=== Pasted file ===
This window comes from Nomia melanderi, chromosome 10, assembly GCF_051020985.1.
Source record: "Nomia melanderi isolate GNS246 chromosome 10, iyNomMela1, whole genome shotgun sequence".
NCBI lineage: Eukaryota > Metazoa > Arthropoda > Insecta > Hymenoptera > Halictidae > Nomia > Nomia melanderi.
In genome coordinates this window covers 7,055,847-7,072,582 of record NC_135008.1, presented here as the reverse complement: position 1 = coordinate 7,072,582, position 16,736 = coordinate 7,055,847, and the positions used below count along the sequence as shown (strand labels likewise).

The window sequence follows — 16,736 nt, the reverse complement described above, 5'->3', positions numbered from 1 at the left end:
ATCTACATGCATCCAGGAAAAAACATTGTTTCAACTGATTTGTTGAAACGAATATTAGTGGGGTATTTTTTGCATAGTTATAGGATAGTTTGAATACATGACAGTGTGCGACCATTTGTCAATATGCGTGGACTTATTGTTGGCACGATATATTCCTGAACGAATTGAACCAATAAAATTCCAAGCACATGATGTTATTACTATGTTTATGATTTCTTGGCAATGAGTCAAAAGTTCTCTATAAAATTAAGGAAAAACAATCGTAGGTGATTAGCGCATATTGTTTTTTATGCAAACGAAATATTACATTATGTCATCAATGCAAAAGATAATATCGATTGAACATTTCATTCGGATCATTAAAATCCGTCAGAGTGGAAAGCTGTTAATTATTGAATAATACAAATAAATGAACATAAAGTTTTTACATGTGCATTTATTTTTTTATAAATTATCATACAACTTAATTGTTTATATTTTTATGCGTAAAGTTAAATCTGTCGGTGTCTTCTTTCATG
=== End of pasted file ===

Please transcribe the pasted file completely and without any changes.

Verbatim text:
This window comes from Nomia melanderi, chromosome 10, assembly GCF_051020985.1.
Source record: "Nomia melanderi isolate GNS246 chromosome 10, iyNomMela1, whole genome shotgun sequence".
NCBI lineage: Eukaryota > Metazoa > Arthropoda > Insecta > Hymenoptera > Halictidae > Nomia > Nomia melanderi.
In genome coordinates this window covers 7,055,847-7,072,582 of record NC_135008.1, presented here as the reverse complement: position 1 = coordinate 7,072,582, position 16,736 = coordinate 7,055,847, and the positions used below count along the sequence as shown (strand labels likewise).

The window sequence follows — 16,736 nt, the reverse complement described above, 5'->3', positions numbered from 1 at the left end:
ATCTACATGCATCCAGGAAAAAACATTGTTTCAACTGATTTGTTGAAACGAATATTAGTGGGGTATTTTTTGCATAGTTATAGGATAGTTTGAATACATGACAGTGTGCGACCATTTGTCAATATGCGTGGACTTATTGTTGGCACGATATATTCCTGAACGAATTGAACCAATAAAATTCCAAGCACATGATGTTATTACTATGTTTATGATTTCTTGGCAATGAGTCAAAAGTTCTCTATAAAATTAAGGAAAAACAATCGTAGGTGATTAGCGCATATTGTTTTTTATGCAAACGAAATATTACATTATGTCATCAATGCAAAAGATAATATCGATTGAACATTTCATTCGGATCATTAAAATCCGTCAGAGTGGAAAGCTGTTAATTATTGAATAATACAAATAAATGAACATAAAGTTTTTACATGTGCATTTATTTTTTTATAAATTATCATACAACTTAATTGTTTATATTTTTATGCGTAAAGTTAAATCTGTCGGTGTCTTCTTTCATG